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Thursday, June 12, 2014

Blood Thirsty Review Forthcoming!

In the next few days, look for a review of symphonic death metal band Blood Thirsty's new album Sanguine River Absolution.



Here's a song from the album to whet your appetite.

Monday, June 2, 2014

War of Ages Gears Up for New Album

War of Ages is preparing to release a new album called Supreme Chaos via Facedown in the near future.  Stay tuned for more information!  Check out this pic from their most recent photo shoot.


Visit the band on their FACEBOOK.


Saturday, May 10, 2014

Ascendant - "Serenity" Album Review





           Denmark metal band Ascendant has released their second album, an EP entitled Serenity.  Whereas their first album The Alteration had elements of hardcore, death, and black metal, Serenity showcases Ascendant branching out into other areas, namely doom and progressive metal. 
Undoubtedly, one of the most impressive aspects of this record is the vocals.  Frontman Josua Poulsen shrieks and gurgles through the album like a rabid wolf bent on the annihilation of a legion of innocents.  He is supported in this endeavor by bassist Jens Gronhoj.  Certain moments stand out for their diversity – the shouted vocals on “The Void” that immediately bring to mind Ian Arkley from Seventh Angel to the singing and spoken lines on the closer “The Foundation.”  Guitarist Kristoffer Vammen does an adequate job of intertwining driving guitar passages with melodic leads and some memorable riffs; however, branching out more into solo territory would bring the record to a whole new level.  A simplistic, invigorating solo in the style of Iron Maiden or a solo that slowly builds up with sheer melodic intensity, like the one on Extol’s “Undeceived,” would be appropriate for their style of music. I do very much appreciate the outro on “The Void” – more moments like this would make a more memorable record.  One area that the band could improve in is in the drums and bass.  There is certainly nothing wrong with either of these on Serenity, but I find that the more I listen to metal music, that it is these two elements that separate good bands from great bands.  Utilization of the bass guitar as more than just an instrument to hold down the low end of the chord (like in “The Foundation”) and the inclusion of more drum fills and even solos would help to set this fledgling band apart from the competition.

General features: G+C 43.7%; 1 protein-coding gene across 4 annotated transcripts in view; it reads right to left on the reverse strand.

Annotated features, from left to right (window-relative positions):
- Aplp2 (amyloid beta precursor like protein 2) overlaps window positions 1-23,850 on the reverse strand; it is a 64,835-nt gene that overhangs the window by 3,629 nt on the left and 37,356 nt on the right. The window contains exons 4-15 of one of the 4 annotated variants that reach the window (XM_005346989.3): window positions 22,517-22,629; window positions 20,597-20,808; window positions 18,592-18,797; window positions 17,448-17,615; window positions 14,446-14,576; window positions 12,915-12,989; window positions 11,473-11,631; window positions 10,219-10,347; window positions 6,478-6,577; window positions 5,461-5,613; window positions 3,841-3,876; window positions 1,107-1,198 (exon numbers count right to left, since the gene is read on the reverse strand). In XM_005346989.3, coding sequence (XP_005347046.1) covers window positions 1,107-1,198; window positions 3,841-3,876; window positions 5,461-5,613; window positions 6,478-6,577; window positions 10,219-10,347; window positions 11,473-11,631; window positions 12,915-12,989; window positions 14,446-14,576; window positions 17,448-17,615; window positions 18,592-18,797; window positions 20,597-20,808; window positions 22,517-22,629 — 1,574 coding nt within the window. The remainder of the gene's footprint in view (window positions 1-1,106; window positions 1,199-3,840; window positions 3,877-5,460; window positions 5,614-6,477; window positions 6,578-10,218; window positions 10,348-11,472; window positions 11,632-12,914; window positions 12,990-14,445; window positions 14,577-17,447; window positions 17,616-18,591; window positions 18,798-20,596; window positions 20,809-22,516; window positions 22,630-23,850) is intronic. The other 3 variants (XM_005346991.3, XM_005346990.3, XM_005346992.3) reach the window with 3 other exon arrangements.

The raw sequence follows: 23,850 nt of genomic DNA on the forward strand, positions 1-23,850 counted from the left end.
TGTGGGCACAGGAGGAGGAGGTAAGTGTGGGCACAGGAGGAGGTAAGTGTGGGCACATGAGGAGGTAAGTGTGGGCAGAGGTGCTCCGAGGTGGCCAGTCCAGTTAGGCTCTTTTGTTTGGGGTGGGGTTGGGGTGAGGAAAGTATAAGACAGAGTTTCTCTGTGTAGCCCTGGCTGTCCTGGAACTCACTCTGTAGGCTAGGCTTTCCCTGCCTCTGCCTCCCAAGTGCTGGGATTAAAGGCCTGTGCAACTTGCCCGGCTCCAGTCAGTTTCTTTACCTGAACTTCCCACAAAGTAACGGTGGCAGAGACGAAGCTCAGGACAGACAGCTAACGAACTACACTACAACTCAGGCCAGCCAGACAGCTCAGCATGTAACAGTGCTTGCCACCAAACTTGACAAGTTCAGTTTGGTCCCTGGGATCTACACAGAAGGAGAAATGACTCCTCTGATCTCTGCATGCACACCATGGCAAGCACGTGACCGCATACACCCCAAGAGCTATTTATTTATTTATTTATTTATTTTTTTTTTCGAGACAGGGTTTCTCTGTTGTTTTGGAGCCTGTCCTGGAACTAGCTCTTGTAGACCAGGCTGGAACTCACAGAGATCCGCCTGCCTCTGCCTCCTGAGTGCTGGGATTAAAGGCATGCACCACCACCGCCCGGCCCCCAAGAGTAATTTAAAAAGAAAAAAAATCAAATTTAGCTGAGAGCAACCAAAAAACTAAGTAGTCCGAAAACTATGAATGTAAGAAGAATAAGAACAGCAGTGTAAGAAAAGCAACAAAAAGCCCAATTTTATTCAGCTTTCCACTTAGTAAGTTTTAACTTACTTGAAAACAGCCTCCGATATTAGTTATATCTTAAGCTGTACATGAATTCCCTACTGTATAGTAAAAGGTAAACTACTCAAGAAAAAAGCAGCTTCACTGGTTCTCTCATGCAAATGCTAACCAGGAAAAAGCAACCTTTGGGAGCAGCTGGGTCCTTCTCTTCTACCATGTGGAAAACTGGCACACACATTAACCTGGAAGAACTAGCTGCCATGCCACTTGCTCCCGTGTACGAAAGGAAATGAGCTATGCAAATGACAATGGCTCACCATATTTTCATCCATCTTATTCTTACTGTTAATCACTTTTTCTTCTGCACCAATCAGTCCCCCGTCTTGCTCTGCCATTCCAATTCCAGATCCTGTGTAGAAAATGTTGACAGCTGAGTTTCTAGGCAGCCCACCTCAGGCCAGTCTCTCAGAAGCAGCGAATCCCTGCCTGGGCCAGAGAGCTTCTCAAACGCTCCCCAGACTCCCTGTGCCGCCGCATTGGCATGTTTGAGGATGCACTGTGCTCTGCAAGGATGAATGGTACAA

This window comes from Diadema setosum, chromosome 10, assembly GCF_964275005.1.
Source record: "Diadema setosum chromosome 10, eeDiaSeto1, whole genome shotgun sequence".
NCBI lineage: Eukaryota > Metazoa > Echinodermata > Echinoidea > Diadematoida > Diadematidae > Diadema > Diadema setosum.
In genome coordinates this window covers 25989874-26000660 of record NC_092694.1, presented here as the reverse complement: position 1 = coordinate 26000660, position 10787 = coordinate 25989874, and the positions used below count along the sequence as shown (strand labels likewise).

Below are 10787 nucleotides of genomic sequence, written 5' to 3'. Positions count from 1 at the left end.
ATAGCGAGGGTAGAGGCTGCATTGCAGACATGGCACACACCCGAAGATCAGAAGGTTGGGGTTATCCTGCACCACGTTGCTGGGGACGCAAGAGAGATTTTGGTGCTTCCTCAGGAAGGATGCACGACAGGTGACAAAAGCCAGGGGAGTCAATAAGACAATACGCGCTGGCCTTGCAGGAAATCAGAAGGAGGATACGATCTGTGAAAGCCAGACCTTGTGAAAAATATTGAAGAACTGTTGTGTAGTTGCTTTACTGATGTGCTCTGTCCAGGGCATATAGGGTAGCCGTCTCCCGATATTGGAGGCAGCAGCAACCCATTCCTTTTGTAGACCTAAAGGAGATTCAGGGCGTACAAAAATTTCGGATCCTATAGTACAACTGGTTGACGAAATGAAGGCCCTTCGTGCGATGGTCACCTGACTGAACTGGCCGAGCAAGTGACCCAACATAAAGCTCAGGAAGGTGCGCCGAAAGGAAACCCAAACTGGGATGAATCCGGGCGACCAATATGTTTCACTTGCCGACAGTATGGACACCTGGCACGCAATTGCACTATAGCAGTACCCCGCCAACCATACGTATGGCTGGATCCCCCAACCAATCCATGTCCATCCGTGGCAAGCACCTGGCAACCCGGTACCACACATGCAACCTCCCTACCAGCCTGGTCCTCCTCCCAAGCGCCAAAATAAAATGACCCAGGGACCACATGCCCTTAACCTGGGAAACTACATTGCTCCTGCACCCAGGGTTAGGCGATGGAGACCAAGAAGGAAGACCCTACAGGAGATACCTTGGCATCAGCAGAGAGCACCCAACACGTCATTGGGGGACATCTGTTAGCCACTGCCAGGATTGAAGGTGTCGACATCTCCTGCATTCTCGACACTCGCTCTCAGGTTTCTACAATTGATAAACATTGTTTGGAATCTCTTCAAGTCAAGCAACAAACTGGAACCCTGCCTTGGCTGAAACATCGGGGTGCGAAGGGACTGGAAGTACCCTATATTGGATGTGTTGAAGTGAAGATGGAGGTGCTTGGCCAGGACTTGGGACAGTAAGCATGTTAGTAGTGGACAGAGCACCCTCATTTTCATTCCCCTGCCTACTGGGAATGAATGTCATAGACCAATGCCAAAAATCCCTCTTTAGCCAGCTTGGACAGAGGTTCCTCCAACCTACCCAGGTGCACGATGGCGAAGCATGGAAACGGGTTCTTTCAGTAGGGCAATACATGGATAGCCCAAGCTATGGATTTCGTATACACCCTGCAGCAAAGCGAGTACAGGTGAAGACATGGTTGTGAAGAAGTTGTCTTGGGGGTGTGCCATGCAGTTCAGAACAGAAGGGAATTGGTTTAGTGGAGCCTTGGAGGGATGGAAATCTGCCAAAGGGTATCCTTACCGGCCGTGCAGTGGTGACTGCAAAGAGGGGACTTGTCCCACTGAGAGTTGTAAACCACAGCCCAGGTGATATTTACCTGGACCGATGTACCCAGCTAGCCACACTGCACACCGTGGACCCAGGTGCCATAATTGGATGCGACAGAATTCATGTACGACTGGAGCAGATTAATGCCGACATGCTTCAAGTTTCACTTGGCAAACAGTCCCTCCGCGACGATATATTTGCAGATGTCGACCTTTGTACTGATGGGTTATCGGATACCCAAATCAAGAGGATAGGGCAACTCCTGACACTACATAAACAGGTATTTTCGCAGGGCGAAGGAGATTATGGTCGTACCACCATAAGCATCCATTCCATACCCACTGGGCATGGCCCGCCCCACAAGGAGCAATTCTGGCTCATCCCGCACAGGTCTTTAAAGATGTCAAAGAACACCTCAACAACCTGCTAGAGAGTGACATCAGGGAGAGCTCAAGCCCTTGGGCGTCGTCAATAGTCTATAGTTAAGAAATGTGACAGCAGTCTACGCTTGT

The band scores big with their opener and closer on the record, and I keep coming back to these songs, but somewhere in the middle Ascendant seems to have lost their creative edge.  There wasn’t enough variety.  The inclusion of more instruments for melodic passages would serve the band well in the future – keys, acoustic, strings, etc. – and keep the listener more engaged.  Some slow, doomy or even sludgy passages would be great.  I also think that the band should elaborate on the best things going for them.  This includes diversity in the vocal arrangements.  I was also impressed by the tempo changes in the music, notably on “The Foundation.”  Pulling this off can be tricky, but the band nailed it.  Jens and Levi, who wrote the lyrics, also do a phenomenal job.  In a few places they are cut and dry, portraying the band’s Christian faith.  In others, they are more philosophical and even poetic, as on “Serene:”  “Rippling water dripping from the last winter snow // between walls of steel and stone I found you flourish.”
               A newcomer to the field of metal mayhem is often cast aside, plowed under, or phases out within a release or two – but Ascendant is a band that has great potential if they continue to develop their sound and talent.  Keep an eye on these guys from Denmark – better yet, keep two eyes on them, or you might miss something wonderful.

Rating:  3.5/5.0

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Friday, January 24, 2014

Brutal Cross - "At War" Album Review






In nature there is life and there is death; there is beauty and there is harshness; there is splendor and there is terror.  Our world is patterned in dichotomy, and it should be no different with music.  Brutal Cross is a death metal band that exemplifies this truth, as they cross gurgling vocals and tonal ruggedness with blissful symphonic music.  At War, the band’s third full-length album, is the pinnacle of their career and an archetype of diversity.